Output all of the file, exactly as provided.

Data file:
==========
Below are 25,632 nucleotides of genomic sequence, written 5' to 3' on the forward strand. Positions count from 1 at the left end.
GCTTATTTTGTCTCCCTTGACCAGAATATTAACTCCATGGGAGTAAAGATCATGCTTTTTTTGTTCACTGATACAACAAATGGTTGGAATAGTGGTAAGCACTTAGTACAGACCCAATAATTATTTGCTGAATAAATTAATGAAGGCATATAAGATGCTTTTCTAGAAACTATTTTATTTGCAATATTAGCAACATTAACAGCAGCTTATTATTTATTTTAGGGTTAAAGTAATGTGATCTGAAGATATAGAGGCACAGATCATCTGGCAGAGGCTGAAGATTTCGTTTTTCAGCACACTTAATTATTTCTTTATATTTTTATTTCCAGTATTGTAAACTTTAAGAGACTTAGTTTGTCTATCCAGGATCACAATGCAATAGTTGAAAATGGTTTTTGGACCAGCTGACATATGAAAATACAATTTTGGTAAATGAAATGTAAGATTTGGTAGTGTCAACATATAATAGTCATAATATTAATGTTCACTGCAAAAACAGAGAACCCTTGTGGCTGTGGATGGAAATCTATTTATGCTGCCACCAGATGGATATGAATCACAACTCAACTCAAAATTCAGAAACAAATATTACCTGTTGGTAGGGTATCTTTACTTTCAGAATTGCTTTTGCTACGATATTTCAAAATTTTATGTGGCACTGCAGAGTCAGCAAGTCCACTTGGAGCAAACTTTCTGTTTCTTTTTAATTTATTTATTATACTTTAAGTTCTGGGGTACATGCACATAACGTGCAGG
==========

Below are 25,632 nucleotides of genomic sequence, written 5' to 3' on the forward strand. Positions count from 1 at the left end.
GCTTATTTTGTCTCCCTTGACCAGAATATTAACTCCATGGGAGTAAAGATCATGCTTTTTTTGTTCACTGATACAACAAATGGTTGGAATAGTGGTAAGCACTTAGTACAGACCCAATAATTATTTGCTGAATAAATTAATGAAGGCATATAAGATGCTTTTCTAGAAACTATTTTATTTGCAATATTAGCAACATTAACAGCAGCTTATTATTTATTTTAGGGTTAAAGTAATGTGATCTGAAGATATAGAGGCACAGATCATCTGGCAGAGGCTGAAGATTTCGTTTTTCAGCACACTTAATTATTTCTTTATATTTTTATTTCCAGTATTGTAAACTTTAAGAGACTTAGTTTGTCTATCCAGGATCACAATGCAATAGTTGAAAATGGTTTTTGGACCAGCTGACATATGAAAATACAATTTTGGTAAATGAAATGTAAGATTTGGTAGTGTCAACATATAATAGTCATAATATTAATGTTCACTGCAAAAACAGAGAACCCTTGTGGCTGTGGATGGAAATCTATTTATGCTGCCACCAGATGGATATGAATCACAACTCAACTCAAAATTCAGAAACAAATATTACCTGTTGGTAGGGTATCTTTACTTTCAGAATTGCTTTTGCTACGATATTTCAAAATTTTATGTGGCACTGCAGAGTCAGCAAGTCCACTTGGAGCAAACTTTCTGTTTCTTTTTAATTTATTTATTATACTTTAAGTTCTGGGGTACATGCACATAACGTGCAGG